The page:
You have the United States currently investigating BHP in China in relation to corruption. This was one of the things referred to the Australian Federal Police. It was not taken up by the Federal Police, but I raised it at the last estimates and they now have.

Equally, in Macau, where the Chinese took action against a citizen there for bribery in relation to casino developments-in particular, Crown casino developments. The Chinese citizen was jailed there for taking a bribe of $100 million to free-up the land for the casinos and provide the licences. And yet when that was referred to the Federal Police to look at from our end, what was done? Zilch, zero-nothing! Now, why? Why are we allowing this to happen? I would like to have a very considered explanation from my parliamentary colleagues in other political parties here as to what they could possibly have against setting up a national integrity commission-a commission against corruption.

The other thing we need to do is to reassure the public that the entitlements we get are appropriately accessed and spent. That is why as part of this National Integrity Commission, the Greens are saying that we want a new Office of the Independent Parliamentary Adviser, to advise MPs and ministers on entitlement claims and the ethical running of their offices that the public rightly expects. That adviser that would be tasked with developing a legally-binding code of conduct for MPs for the parliament to adopt.

Of course, this goes to the heart of the recent wedding scandal, where people had claimed expenses to go to various weddings, functions and so on, and the question was really: were those really for parliamentary business or were they using an entitlement just because they could get access to it? There was the famous case here, many years ago, of an MP who flew to Perth and back and who did not leave the airport lounge, simply to get the entitlement in relation to frequent flyer points. This was using a public, taxpayer funded fare to fly from the eastern states to Perth, sit in a lounge, have lunch and come back in order to get the frequent flyer points. This is why we have had the awful scandal in the last parliament with the former Speaker, Peter Slipper, and allegations made about him and his use of entitlements. But he is not the only one by any means. There have been a lot of allegations. That is why it is actually to the benefit of parliamentarians that we get this, because it enables people to go and ask the question, ‘Is this an appropriate use of my entitlements or not?’ and actually to have that sorted by someone who is overseeing it.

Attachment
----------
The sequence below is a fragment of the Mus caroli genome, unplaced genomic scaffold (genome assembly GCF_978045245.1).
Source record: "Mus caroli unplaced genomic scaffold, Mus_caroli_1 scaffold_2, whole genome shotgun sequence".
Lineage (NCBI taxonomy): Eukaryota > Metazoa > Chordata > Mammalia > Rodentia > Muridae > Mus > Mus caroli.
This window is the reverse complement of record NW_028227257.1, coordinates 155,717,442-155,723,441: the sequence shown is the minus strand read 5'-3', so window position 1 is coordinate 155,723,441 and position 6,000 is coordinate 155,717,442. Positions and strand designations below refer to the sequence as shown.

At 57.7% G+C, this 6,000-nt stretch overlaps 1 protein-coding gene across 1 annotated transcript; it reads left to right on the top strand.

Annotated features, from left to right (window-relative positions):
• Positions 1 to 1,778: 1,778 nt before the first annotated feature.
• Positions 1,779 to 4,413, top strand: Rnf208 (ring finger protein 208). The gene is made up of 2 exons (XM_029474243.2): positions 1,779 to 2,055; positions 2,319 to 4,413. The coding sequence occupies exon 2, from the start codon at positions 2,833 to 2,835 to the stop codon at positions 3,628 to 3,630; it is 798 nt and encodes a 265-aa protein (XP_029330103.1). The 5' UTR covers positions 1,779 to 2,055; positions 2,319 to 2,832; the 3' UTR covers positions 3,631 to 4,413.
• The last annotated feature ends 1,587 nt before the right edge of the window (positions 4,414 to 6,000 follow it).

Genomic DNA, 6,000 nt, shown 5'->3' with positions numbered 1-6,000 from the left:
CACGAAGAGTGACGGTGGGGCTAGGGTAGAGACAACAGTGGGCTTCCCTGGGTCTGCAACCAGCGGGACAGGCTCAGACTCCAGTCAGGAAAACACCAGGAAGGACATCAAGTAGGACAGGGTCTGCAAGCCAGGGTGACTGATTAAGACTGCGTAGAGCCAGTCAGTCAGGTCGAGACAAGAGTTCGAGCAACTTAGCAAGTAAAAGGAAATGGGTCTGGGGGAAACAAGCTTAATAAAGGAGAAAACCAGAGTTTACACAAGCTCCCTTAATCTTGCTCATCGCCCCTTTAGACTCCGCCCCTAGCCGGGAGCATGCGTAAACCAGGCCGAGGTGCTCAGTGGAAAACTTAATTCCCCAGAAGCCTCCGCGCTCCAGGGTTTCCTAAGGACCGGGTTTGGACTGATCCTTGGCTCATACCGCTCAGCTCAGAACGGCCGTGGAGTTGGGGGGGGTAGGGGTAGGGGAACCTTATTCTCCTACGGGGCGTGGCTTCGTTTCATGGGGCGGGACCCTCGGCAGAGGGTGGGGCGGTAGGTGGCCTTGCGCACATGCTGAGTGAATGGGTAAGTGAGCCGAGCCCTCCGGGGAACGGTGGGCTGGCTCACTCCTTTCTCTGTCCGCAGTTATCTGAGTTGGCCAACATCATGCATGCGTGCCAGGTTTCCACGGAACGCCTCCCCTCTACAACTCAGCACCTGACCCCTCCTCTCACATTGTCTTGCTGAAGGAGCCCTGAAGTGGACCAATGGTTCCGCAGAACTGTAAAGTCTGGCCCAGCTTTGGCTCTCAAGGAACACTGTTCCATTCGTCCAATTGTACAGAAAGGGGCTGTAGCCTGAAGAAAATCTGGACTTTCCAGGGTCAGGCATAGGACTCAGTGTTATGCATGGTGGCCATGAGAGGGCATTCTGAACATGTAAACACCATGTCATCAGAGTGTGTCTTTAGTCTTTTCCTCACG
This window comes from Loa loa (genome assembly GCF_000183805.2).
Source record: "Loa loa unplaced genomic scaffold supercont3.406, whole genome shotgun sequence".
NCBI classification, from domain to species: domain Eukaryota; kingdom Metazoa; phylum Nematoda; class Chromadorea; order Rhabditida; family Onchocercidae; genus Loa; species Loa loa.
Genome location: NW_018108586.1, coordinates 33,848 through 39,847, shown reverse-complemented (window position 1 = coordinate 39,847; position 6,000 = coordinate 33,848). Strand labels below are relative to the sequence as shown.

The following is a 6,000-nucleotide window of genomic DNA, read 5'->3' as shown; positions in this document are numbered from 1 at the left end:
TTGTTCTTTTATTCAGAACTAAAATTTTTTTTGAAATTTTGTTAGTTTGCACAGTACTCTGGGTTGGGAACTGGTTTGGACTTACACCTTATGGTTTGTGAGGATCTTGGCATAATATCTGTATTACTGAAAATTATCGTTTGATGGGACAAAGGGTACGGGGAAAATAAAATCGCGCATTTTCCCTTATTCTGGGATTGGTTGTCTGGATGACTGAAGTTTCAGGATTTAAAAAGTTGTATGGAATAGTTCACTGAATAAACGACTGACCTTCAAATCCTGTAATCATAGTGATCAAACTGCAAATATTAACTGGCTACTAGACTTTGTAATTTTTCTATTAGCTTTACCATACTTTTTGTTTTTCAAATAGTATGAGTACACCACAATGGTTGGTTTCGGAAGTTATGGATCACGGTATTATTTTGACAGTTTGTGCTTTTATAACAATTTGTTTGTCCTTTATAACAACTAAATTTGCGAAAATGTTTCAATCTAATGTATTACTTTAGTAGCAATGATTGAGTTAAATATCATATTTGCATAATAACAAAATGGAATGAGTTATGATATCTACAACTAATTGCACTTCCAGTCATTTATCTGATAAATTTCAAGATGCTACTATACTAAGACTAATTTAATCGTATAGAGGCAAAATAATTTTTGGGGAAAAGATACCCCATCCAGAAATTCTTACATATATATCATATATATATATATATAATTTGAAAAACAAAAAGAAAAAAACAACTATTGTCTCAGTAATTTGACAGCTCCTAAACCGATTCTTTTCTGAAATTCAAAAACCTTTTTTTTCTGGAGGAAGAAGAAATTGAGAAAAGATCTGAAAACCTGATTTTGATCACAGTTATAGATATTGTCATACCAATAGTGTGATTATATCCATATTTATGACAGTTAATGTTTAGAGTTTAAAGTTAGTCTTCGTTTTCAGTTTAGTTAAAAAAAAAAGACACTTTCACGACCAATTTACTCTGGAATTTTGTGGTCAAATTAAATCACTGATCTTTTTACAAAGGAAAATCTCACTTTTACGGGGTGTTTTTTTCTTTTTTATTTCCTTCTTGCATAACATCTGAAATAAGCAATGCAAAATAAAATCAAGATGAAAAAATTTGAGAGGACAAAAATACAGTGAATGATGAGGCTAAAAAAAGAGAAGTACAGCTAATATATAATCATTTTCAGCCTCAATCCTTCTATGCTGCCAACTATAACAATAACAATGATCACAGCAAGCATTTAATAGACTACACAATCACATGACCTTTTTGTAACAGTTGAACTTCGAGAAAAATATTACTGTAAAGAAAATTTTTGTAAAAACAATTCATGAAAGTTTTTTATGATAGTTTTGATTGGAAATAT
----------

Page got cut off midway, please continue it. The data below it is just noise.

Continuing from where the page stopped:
So I implore the parliament: corruption is serious. It distorts our democracy and it hurts communities, communities who end up like those in the Bentley Blockade, having to take action because governments have colluded with business to get the outcomes that business wants against the community. So, come on: let’s get a national ICAC for Australia and let’s do it in this parliament to restore and maintain our reputation, and to help build trust in the parliament rather than the level of cynicism about the revolving door between big business and politics.”

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Tell me what I want to hear

As it becomes increasingly apparent that households will not be $550 a year better off without the carbon tax we hear the rhetoric change. Andrew Laming said

“It will be $550 lower than it otherwise would be, but if other elements have made prices go up then you won’t see a $550 fall on any bill. But you’ll be $550 better off than you otherwise would have been, and that’s a very important caveat.”

So if I understand him correctly, because prices are going up at a slower rate that is a cut. How come the same does not apply to funding for health, education, and pensions?

Despite cutting $80 billion from State funding for health and education, Abbott assures us that this is not a cut because funding goes up each year, albeit by less than promised. Likewise, Tony repeats over and over that pensions will go up twice a year. The fact that they will be going up by less (CPI rather than AMWE), thus expanding the relative gap in standard of living, is not to be considered a cut.

Having abandoned carbon pricing, and facing criticism of, and opposition to, its Direct Action Plan, the government, at the behest of its masters, has now set its sights on the Renewable Energy Target.

Jennifer Westacott, Chief Executive of the Business Council of Australia, recently wrote

“We might be able to farewell the carbon tax, but it is just one of a long line of green energy policies which federal and state governments have layered on top of one another that are driving up the cost of electricity.

It is the cumulative impact of these policies that is pushing up the cost of electricity and making our businesses less competitive.

Repeal of the carbon tax therefore must be the beginning of removing shortsighted schemes and programs, and the start of a process to design an integrated approach to climate change and energy policy that supports rather than weighs down our economic competitiveness and jobs.”